Identified QTL for SES and Chlorophyll Content under Salt Stress
In this study, SES and chlorophyll content were applied to evaluation of rice ST. SES reflects the overall response of a rice plant to salt stress and was always used to evaluating rice ST (Rahman et al., 2016). Under salt stress, both osmotic stress and the accumulation of Na+ in leaf tissues could result in leaf fading (Munns and Tester, 2008). Thus, utilizing chlorophyll content as an indicator for ST is reasonable. Previous QTL mapping studies also identified many QTL for these two traits (Zang et al., 2008; Thomson et al., 2010; De Leon et al., 2016). With the tGBS technology (Schnable et al., 2013), we generated 12,288 SNPs with a minimum call rate > 20%. After filtering, we used 2,188 SNPs for QTL mapping. We noted 38 large gaps (>2 Mb) in the resulting linkage map due to monomorphic SNP markers shared between parents in these regions as expected, but we detected polymorphic SNP markers among grandparents in these regions (Supplementary Figure S1).
Candidate Genes of Identified QTL
Utilizing the 2,188 SNPs, we were able to define identified ST QTL in narrow confidence intervals ranging from 304.6 kb for qSES2 to 1,314.7 kb for qChlo1 (Table 4). The qSES4 and qChlo4 were mapped to a region of 1,072.3 kb from 31,087.5 kb to 32,159.8 kb on chromosome 4 where a previously identified QTL for the two investigated traits were reportedly flanked by SSR markers RM3834 and RM127 in a ~3.0 Mb region (Thomson et al., 2010). These results indicated that increasing marker density could considerably narrow QTL intervals and shortlist the number of candidate QTL genes. Utilizing the high density SNP data of grandparents and graphical genotypes of parents, we obtained 13, 34, and 40 candidate genes for qSES2, qSES4 (qChlo4), and qChlo1, respectively. The results demonstrated that linkage mapping using high density SNPs coupled with saturated SNPs of parents and grandparents could be a powerful strategy to shortlist candidate genes of identified QTL. Some of candidates appeared to have the same putative functions as those of known ST related genes according to their functional annotation in the MSU Rice Genome Annotation Project Database.
Among the 13 candidate genes of qSES2, LOC_Os02g48100 was a putative DEAD-box ATP-dependent RNA helicase gene, which was same as a known ST related gene OsDBH that could be up-regulated in response to NaCl treatments (Macovei and Tuteja, 2012). Another candidate LOC_Os02g48140 encoded a putative hsp20/alpha crystallin family protein, which was same as the protein product of OsHsp17.0 (Zou et al., 2012). Heat shock proteins (Hsps) played an indispensable role in plant abiotic and biotic stress tolerances (Park and Seo, 2015). The OsHsp17.0 over-expressed transgenic rice plants showed high tolerance to salt stress, low relative EC, low malondialdehyde content and high free proline content under salt stresses compared with the wild-type plants, which demonstrated that OsHsp17.0 played an important function on ST (Zou et al., 2012). Therefore, the above two genes were regarded as the most likely candidates for qSES2 (Table 5).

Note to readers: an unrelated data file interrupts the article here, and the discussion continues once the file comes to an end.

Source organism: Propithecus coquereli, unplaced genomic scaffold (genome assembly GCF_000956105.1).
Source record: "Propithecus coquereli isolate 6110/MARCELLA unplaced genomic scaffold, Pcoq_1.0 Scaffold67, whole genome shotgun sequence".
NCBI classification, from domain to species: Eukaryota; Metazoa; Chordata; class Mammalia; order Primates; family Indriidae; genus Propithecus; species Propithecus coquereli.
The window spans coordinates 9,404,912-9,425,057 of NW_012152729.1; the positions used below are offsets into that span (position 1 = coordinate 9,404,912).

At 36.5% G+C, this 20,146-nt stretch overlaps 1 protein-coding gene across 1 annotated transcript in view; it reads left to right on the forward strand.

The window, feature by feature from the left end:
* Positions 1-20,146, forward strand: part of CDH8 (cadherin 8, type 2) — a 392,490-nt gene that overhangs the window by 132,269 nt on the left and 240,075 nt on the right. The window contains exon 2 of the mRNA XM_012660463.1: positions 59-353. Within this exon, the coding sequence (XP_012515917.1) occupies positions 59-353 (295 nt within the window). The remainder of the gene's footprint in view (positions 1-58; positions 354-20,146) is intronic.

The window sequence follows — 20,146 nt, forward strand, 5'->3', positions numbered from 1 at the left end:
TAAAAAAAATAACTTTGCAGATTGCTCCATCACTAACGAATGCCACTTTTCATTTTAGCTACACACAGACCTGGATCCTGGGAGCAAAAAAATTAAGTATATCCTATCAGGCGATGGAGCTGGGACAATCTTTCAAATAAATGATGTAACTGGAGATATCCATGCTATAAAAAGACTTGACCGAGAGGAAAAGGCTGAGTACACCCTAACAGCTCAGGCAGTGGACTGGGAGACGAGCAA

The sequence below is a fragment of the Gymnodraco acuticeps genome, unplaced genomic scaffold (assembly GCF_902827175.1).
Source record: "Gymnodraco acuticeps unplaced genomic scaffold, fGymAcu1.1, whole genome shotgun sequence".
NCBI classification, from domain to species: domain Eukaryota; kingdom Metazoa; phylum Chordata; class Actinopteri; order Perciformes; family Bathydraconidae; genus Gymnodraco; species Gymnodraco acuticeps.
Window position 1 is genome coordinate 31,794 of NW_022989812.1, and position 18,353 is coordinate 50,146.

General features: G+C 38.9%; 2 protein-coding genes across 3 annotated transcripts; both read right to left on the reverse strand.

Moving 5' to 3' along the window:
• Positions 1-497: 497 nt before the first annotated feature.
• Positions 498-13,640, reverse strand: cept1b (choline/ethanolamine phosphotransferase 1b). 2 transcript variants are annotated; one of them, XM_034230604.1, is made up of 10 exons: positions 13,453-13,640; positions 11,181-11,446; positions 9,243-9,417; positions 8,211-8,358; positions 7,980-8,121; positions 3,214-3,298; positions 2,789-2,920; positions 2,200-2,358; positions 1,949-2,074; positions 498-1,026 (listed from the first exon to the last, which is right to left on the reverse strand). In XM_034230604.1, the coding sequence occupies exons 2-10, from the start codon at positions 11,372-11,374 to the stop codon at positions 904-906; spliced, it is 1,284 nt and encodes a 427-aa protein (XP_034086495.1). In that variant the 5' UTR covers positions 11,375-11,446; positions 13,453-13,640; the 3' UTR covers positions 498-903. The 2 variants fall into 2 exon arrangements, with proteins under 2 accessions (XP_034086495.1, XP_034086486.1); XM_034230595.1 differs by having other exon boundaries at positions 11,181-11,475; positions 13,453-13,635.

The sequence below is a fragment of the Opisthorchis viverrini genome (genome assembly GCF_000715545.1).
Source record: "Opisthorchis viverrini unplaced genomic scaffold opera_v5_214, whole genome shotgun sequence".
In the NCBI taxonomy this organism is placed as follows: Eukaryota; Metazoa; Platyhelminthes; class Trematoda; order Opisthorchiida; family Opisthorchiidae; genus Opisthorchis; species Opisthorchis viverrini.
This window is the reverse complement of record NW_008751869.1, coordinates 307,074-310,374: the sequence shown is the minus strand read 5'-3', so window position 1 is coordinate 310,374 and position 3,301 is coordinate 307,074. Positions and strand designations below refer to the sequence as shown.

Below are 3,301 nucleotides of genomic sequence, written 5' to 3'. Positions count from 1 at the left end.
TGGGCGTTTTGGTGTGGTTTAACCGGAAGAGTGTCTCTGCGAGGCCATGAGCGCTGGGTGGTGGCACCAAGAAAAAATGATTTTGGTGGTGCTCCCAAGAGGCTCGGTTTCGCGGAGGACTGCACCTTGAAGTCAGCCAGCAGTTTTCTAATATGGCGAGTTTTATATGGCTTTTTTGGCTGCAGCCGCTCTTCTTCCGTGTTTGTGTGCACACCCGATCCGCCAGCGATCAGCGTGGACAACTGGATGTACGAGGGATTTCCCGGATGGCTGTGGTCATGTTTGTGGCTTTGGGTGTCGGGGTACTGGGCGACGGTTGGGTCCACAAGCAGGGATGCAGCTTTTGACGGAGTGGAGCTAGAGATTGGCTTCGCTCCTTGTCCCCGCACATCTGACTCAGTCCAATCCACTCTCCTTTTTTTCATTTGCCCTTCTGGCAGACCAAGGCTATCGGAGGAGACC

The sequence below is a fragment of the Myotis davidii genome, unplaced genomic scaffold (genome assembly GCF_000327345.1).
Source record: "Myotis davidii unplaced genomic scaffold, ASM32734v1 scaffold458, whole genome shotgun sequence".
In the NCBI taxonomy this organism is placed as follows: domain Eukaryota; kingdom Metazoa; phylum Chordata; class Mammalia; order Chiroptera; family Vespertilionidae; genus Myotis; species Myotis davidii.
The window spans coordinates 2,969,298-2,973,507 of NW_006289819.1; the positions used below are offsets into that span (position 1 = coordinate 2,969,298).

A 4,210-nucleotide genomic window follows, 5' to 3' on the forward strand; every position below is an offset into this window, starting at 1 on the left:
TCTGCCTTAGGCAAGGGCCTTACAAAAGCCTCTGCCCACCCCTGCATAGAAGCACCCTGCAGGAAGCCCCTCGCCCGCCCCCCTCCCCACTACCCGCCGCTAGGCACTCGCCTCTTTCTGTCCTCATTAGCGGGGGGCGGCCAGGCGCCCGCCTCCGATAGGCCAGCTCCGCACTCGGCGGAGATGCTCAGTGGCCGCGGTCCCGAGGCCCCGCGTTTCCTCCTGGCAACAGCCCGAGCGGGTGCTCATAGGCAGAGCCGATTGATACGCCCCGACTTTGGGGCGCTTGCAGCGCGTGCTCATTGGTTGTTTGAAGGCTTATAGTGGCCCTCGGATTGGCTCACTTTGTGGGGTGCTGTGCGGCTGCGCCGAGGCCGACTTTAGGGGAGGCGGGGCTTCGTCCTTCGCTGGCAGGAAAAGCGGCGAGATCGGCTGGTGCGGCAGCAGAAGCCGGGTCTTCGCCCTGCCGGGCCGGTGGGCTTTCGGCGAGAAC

Among the 34 candidates of qSES4 (qChlo4), LOC_Os04g52810 encoded a putative no apical meristem protein that was a NAC domain transcription factor playing important roles in regulating osmotic stress tolerance in plants (García-Morales et al., 2014). Many NAC domain transcription factors have been demonstrated to have significant role in ST of rice. For instance, SNAC2, ONAC045, and OsNAC5 were induced by high salt and their over-expression could enhance rice plants tolerance to salt stress (Hu et al., 2008; Zheng et al., 2009; Takasaki et al., 2010). García-Morales et al. (2014) had reported that different expression patterns of two NAC genes (NAC and NAC32) could result in better performance of Cotaxtla plants compared with TresRíos plants under salt stress. Another gene LOC_Os04g52590 encoded a putative protein kinase domain containing protein that was same as the encoded protein of a known ST related gene DSM1 (Mitogen-activated protein kinase gene). The expression of DSM1 was induced by salt and the dsm1 mutant rice plant was more sensitive to salt stress (Ning et al., 2010). The candidate LOC_Os04g53740 is a thioredoxin gene, which was same as OsTRXh1 whose over-expression would lead to salt-sensitive phenotype (Zhang et al., 2011). The candidate gene LOC_Os04g52560 encoded a putative transposon protein. Two known ST related genes OsAOX1a and OsAOX1b also encoded transposon protein and their expression was induced by salt treatment (Ohtsu et al., 2002). The gene LOC_Os04g53700 encoded a putative zinc finger protein. Many ST related genes encoding zinc finger protein have been identified. For instance, OsSRZ1 encoded a protein with three C2C2-type zinc finger motifs and its expression was markedly repressed by salt (Huang et al., 2008); OsiSAP8 encoded a zinc finger A20 and AN1 domain-containing stress-associated protein and its over-expression enhanced the tolerance of rice plant to salt stress (Kanneganti and Gupta, 2008); OsDSG1 encodes a zinc finger C3HC4 type domain containing protein having E3 ubiquitin ligase activity and its mutant rice plant had greater tolerance to high salt stress (Park et al., 2010). Therefore, the above five genes were treated as the most likely candidates for qSES4 (qChlo4) (Table 5).